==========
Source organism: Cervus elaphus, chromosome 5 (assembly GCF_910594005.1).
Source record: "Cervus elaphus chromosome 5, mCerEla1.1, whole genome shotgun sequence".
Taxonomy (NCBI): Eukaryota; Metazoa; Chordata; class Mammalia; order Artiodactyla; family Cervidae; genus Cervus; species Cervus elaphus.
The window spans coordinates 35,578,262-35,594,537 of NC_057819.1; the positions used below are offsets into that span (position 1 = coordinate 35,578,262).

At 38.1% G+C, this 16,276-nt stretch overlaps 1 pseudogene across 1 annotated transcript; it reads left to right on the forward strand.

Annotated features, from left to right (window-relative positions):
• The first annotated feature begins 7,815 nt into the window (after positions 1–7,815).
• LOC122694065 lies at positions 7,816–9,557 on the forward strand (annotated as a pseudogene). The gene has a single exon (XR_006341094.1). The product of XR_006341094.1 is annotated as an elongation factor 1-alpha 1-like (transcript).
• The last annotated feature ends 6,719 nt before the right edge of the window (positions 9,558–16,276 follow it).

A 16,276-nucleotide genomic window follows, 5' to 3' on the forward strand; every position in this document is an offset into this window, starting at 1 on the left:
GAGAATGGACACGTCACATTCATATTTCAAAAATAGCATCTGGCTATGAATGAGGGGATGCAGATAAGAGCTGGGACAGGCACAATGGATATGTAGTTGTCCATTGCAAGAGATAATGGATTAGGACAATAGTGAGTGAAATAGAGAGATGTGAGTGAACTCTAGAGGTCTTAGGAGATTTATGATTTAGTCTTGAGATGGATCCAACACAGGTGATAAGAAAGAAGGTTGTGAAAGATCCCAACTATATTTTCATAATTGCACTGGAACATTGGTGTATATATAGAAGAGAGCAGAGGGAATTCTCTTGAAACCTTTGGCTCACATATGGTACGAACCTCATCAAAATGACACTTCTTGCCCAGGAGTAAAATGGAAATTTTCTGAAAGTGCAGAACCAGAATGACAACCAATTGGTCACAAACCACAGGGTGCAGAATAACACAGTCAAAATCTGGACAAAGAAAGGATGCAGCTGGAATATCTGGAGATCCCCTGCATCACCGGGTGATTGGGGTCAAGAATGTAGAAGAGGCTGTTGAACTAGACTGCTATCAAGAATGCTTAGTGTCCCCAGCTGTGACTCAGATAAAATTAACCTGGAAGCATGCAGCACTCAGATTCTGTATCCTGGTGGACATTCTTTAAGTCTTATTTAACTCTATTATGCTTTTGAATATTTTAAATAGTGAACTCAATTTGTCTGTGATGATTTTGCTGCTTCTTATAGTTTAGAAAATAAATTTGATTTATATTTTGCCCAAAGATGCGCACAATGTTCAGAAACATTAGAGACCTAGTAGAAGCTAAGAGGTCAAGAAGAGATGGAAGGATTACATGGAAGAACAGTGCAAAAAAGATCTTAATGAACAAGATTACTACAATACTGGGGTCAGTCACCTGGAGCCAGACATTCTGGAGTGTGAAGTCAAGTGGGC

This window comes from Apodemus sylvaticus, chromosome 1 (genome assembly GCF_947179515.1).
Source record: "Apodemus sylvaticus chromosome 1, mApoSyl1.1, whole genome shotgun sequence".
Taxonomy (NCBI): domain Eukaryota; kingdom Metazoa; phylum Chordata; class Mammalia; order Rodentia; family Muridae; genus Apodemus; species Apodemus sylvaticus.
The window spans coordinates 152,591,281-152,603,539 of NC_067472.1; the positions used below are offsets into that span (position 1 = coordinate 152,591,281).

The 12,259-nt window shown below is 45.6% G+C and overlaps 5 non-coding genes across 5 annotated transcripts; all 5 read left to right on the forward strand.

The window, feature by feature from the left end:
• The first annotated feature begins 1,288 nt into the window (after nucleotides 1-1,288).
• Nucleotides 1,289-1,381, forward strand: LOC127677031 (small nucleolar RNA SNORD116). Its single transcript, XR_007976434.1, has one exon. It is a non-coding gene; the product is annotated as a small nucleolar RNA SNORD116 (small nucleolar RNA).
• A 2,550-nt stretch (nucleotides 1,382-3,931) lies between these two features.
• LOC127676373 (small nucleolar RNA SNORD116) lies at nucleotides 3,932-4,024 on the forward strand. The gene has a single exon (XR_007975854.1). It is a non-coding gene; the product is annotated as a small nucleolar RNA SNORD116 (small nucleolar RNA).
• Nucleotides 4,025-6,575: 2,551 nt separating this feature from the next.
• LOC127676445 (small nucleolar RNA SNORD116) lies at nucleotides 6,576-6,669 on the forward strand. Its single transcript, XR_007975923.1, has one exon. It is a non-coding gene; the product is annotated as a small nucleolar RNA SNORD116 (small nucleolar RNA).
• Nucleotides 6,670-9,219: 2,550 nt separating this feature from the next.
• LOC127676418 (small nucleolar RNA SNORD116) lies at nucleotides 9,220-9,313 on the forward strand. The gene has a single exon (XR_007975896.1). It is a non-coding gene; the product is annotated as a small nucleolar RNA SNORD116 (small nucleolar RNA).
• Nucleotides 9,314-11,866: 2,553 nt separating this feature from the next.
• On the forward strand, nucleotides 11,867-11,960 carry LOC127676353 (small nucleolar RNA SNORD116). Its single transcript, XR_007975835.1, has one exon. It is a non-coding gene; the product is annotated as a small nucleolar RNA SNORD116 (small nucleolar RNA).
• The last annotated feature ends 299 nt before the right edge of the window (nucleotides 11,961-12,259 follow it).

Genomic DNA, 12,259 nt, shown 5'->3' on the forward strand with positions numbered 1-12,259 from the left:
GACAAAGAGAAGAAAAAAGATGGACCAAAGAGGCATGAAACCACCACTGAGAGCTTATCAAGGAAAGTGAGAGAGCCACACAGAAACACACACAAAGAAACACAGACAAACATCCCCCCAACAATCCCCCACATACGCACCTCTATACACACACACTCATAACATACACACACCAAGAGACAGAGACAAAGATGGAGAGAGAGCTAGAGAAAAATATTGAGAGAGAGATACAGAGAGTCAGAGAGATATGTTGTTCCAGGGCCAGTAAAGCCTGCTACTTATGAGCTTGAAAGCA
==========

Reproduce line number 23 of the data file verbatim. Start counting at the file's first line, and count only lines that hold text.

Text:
• LOC127676445 (small nucleolar RNA SNORD116) lies at nucleotides 6,576-6,669 on the forward strand. Its single transcript, XR_007975923.1, has one exon. It is a non-coding gene; the product is annotated as a small nucleolar RNA SNORD116 (small nucleolar RNA).